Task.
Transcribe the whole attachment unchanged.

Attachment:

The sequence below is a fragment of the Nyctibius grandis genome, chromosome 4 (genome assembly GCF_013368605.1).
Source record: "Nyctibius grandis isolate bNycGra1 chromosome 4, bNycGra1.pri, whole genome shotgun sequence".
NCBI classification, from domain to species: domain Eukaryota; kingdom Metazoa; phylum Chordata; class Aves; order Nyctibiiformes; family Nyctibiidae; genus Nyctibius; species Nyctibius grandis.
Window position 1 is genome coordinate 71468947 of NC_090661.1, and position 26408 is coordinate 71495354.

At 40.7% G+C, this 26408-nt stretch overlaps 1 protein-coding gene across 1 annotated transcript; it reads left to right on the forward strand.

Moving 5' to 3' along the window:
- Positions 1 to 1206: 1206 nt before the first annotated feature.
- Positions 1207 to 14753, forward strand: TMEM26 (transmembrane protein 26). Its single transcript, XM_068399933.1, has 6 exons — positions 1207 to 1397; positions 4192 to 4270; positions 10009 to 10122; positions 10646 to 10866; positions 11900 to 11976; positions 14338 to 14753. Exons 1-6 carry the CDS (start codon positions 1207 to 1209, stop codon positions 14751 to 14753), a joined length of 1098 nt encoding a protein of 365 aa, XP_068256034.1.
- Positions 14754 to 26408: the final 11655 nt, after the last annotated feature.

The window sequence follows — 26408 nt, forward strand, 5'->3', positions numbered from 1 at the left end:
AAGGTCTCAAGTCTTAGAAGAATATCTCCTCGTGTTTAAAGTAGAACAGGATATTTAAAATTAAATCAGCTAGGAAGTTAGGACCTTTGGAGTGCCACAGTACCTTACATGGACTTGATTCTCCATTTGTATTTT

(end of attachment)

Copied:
The sequence below is a fragment of the Nyctibius grandis genome, chromosome 4 (genome assembly GCF_013368605.1).
Source record: "Nyctibius grandis isolate bNycGra1 chromosome 4, bNycGra1.pri, whole genome shotgun sequence".
NCBI classification, from domain to species: domain Eukaryota; kingdom Metazoa; phylum Chordata; class Aves; order Nyctibiiformes; family Nyctibiidae; genus Nyctibius; species Nyctibius grandis.
Window position 1 is genome coordinate 71468947 of NC_090661.1, and position 26408 is coordinate 71495354.

At 40.7% G+C, this 26408-nt stretch overlaps 1 protein-coding gene across 1 annotated transcript; it reads left to right on the forward strand.

Moving 5' to 3' along the window:
- Positions 1 to 1206: 1206 nt before the first annotated feature.
- Positions 1207 to 14753, forward strand: TMEM26 (transmembrane protein 26). Its single transcript, XM_068399933.1, has 6 exons — positions 1207 to 1397; positions 4192 to 4270; positions 10009 to 10122; positions 10646 to 10866; positions 11900 to 11976; positions 14338 to 14753. Exons 1-6 carry the CDS (start codon positions 1207 to 1209, stop codon positions 14751 to 14753), a joined length of 1098 nt encoding a protein of 365 aa, XP_068256034.1.
- Positions 14754 to 26408: the final 11655 nt, after the last annotated feature.

The window sequence follows — 26408 nt, forward strand, 5'->3', positions numbered from 1 at the left end:
AAGGTCTCAAGTCTTAGAAGAATATCTCCTCGTGTTTAAAGTAGAACAGGATATTTAAAATTAAATCAGCTAGGAAGTTAGGACCTTTGGAGTGCCACAGTACCTTACATGGACTTGATTCTCCATTTGTATTTT